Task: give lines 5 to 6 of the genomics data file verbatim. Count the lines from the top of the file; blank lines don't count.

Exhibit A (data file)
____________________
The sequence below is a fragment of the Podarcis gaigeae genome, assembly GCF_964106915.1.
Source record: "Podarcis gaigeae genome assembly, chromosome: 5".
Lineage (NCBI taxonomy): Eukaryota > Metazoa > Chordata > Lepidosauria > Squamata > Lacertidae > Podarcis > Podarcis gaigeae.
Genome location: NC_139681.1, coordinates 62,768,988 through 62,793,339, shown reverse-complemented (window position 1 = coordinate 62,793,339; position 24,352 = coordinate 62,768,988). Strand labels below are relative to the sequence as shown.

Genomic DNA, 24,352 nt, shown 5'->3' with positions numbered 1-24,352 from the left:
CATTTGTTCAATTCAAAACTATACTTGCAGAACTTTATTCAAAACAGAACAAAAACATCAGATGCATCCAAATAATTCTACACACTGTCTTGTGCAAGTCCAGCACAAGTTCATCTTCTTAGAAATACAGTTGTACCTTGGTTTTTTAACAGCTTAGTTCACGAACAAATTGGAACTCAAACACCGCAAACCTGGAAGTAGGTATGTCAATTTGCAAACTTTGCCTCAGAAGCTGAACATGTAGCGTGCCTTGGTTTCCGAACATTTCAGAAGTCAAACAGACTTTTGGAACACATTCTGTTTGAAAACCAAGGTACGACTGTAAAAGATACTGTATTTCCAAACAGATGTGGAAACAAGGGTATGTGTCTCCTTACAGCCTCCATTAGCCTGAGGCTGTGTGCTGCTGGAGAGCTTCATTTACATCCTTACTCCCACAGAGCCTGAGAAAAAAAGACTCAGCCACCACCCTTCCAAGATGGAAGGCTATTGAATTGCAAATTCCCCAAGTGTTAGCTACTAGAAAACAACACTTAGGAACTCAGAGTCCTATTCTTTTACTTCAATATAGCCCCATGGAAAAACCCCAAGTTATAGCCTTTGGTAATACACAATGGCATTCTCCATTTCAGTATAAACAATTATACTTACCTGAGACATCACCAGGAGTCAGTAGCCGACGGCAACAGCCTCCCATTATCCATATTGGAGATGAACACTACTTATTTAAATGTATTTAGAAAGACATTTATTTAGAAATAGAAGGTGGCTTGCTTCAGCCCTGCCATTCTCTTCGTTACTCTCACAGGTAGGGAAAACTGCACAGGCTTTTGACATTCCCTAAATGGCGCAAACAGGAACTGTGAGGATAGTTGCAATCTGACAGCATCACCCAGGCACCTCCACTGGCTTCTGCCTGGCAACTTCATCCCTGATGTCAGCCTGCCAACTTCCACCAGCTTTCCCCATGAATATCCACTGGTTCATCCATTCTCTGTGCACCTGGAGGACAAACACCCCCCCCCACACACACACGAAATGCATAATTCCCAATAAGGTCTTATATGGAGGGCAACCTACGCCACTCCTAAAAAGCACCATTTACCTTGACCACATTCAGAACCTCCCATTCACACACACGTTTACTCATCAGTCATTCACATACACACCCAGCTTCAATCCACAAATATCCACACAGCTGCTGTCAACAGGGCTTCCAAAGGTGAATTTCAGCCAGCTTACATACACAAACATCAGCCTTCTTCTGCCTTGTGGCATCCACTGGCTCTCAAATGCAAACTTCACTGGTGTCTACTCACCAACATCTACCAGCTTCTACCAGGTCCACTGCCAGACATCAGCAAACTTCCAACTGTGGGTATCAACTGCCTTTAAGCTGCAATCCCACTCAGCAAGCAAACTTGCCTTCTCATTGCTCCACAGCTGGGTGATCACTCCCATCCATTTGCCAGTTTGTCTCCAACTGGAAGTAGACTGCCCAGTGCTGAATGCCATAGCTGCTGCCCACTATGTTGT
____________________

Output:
Genomic DNA, 24,352 nt, shown 5'->3' with positions numbered 1-24,352 from the left:
CATTTGTTCAATTCAAAACTATACTTGCAGAACTTTATTCAAAACAGAACAAAAACATCAGATGCATCCAAATAATTCTACACACTGTCTTGTGCAAGTCCAGCACAAGTTCATCTTCTTAGAAATACAGTTGTACCTTGGTTTTTTAACAGCTTAGTTCACGAACAAATTGGAACTCAAACACCGCAAACCTGGAAGTAGGTATGTCAATTTGCAAACTTTGCCTCAGAAGCTGAACATGTAGCGTGCCTTGGTTTCCGAACATTTCAGAAGTCAAACAGACTTTTGGAACACATTCTGTTTGAAAACCAAGGTACGACTGTAAAAGATACTGTATTTCCAAACAGATGTGGAAACAAGGGTATGTGTCTCCTTACAGCCTCCATTAGCCTGAGGCTGTGTGCTGCTGGAGAGCTTCATTTACATCCTTACTCCCACAGAGCCTGAGAAAAAAAGACTCAGCCACCACCCTTCCAAGATGGAAGGCTATTGAATTGCAAATTCCCCAAGTGTTAGCTACTAGAAAACAACACTTAGGAACTCAGAGTCCTATTCTTTTACTTCAATATAGCCCCATGGAAAAACCCCAAGTTATAGCCTTTGGTAATACACAATGGCATTCTCCATTTCAGTATAAACAATTATACTTACCTGAGACATCACCAGGAGTCAGTAGCCGACGGCAACAGCCTCCCATTATCCATATTGGAGATGAACACTACTTATTTAAATGTATTTAGAAAGACATTTATTTAGAAATAGAAGGTGGCTTGCTTCAGCCCTGCCATTCTCTTCGTTACTCTCACAGGTAGGGAAAACTGCACAGGCTTTTGACATTCCCTAAATGGCGCAAACAGGAACTGTGAGGATAGTTGCAATCTGACAGCATCACCCAGGCACCTCCACTGGCTTCTGCCTGGCAACTTCATCCCTGATGTCAGCCTGCCAACTTCCACCAGCTTTCCCCATGAATATCCACTGGTTCATCCATTCTCTGTGCACCTGGAGGACAAACACCCCCCCCCACACACACACGAAATGCATAATTCCCAATAAGGTCTTATATGGAGGGCAACCTACGCCACTCCTAAAAAGCACCATTTACCTTGACCACATTCAGAACCTCCCATTCACACACACGTTTACTCATCAGTCATTCACATACACACCCAGCTTCAATCCACAAATATCCACACAGCTGCTGTCAACAGGGCTTCCAAAGGTGAATTTCAGCCAGCTTACATACACAAACATCAGCCTTCTTCTGCCTTGTGGCATCCACTGGCTCTCAAATGCAAACTTCACTGGTGTCTACTCACCAACATCTACCAGCTTCTACCAGGTCCACTGCCAGACATCAGCAAACTTCCAACTGTGGGTATCAACTGCCTTTAAGCTGCAATCCCACTCAGCAAGCAAACTTGCCTTCTCATTGCTCCACAGCTGGGTGATCACTCCCATCCATTTGCCAGTTTGTCTCCAACTGGAAGTAGACTGCCCAGTGCTGAATGCCATAGCTGCTGCCCACTATGTTGT